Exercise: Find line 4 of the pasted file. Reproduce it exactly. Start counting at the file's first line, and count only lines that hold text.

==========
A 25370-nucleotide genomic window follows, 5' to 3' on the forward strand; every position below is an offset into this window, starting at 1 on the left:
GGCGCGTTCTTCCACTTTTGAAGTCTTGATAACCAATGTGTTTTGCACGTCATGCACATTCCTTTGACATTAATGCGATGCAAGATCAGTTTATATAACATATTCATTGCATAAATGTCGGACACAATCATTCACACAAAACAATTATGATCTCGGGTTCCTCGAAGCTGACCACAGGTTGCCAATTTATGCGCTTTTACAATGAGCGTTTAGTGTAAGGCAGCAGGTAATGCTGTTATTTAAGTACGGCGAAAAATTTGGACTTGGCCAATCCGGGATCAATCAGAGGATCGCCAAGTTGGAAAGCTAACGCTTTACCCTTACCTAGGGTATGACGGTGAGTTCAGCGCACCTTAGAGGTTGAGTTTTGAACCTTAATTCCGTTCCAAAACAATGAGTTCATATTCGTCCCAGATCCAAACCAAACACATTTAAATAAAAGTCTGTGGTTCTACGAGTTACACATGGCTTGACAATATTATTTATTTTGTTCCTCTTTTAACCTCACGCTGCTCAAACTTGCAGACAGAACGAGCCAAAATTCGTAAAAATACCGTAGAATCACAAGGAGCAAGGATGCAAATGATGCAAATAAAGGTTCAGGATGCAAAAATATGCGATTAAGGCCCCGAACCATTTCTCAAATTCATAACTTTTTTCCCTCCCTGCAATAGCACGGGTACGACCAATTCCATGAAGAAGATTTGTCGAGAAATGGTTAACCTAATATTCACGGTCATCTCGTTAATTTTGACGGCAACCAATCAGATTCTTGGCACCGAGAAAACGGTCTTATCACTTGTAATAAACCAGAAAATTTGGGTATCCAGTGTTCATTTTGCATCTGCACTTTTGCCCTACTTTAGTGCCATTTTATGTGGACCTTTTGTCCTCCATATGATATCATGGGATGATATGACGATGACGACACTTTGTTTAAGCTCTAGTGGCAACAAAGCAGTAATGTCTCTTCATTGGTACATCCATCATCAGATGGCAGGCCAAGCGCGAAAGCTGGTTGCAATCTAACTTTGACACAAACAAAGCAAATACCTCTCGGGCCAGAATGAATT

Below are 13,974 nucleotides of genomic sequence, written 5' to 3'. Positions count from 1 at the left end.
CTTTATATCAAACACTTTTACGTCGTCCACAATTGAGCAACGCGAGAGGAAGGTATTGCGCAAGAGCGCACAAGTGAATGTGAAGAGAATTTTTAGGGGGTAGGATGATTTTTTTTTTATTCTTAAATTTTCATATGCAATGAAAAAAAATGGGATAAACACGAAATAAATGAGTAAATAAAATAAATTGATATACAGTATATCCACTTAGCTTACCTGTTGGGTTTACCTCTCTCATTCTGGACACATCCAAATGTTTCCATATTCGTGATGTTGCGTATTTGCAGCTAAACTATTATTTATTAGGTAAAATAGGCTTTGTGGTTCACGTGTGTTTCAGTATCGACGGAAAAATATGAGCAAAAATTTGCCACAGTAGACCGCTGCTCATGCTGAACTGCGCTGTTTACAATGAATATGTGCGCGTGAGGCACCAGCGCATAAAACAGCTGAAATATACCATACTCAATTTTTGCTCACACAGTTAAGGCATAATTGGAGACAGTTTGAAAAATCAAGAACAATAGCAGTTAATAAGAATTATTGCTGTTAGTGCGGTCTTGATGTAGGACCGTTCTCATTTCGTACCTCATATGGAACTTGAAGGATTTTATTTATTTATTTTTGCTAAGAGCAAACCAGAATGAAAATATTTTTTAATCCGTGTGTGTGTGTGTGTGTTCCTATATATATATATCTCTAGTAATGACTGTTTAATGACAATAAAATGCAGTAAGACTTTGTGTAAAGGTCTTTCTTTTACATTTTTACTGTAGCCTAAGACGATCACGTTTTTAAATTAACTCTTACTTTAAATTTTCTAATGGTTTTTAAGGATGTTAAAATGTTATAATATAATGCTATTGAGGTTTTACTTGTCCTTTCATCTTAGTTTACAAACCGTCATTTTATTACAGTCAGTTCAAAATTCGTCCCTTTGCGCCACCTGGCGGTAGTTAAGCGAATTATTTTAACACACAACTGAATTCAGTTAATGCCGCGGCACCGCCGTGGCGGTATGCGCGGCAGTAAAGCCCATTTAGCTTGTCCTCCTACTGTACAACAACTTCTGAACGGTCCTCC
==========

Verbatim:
CTTTATATCAAACACTTTTACGTCGTCCACAATTGAGCAACGCGAGAGGAAGGTATTGCGCAAGAGCGCACAAGTGAATGTGAAGAGAATTTTTAGGGGGTAGGATGATTTTTTTTTTATTCTTAAATTTTCATATGCAATGAAAAAAAATGGGATAAACACGAAATAAATGAGTAAATAAAATAAATTGATATACAGTATATCCACTTAGCTTACCTGTTGGGTTTACCTCTCTCATTCTGGACACATCCAAATGTTTCCATATTCGTGATGTTGCGTATTTGCAGCTAAACTATTATTTATTAGGTAAAATAGGCTTTGTGGTTCACGTGTGTTTCAGTATCGACGGAAAAATATGAGCAAAAATTTGCCACAGTAGACCGCTGCTCATGCTGAACTGCGCTGTTTACAATGAATATGTGCGCGTGAGGCACCAGCGCATAAAACAGCTGAAATATACCATACTCAATTTTTGCTCACACAGTTAAGGCATAATTGGAGACAGTTTGAAAAATCAAGAACAATAGCAGTTAATAAGAATTATTGCTGTTAGTGCGGTCTTGATGTAGGACCGTTCTCATTTCGTACCTCATATGGAACTTGAAGGATTTTATTTATTTATTTTTGCTAAGAGCAAACCAGAATGAAAATATTTTTTAATCCGTGTGTGTGTGTGTGTGTTCCTATATATATATATCTCTAGTAATGACTGTTTAATGACAATAAAATGCAGTAAGACTTTGTGTAAAGGTCTTTCTTTTACATTTTTACTGTAGCCTAAGACGATCACGTTTTTAAATTAACTCTTACTTTAAATTTTCTAATGGTTTTTAAGGATGTTAAAATGTTATAATATAATGCTATTGAGGTTTTACTTGTCCTTTCATCTTAGTTTACAAACCGTCATTTTATTACAGTCAGTTCAAAATTCGTCCCTTTGCGCCACCTGGCGGTAGTTAAGCGAATTATTTTAACACACAACTGAATTCAGTTAATGCCGCGGCACCGCCGTGGCGGTATGCGCGGCAGTAAAGCCCATTTAGCTTGTCCTCCTACTGTACAACAACTTCTGAACGGTCCTCC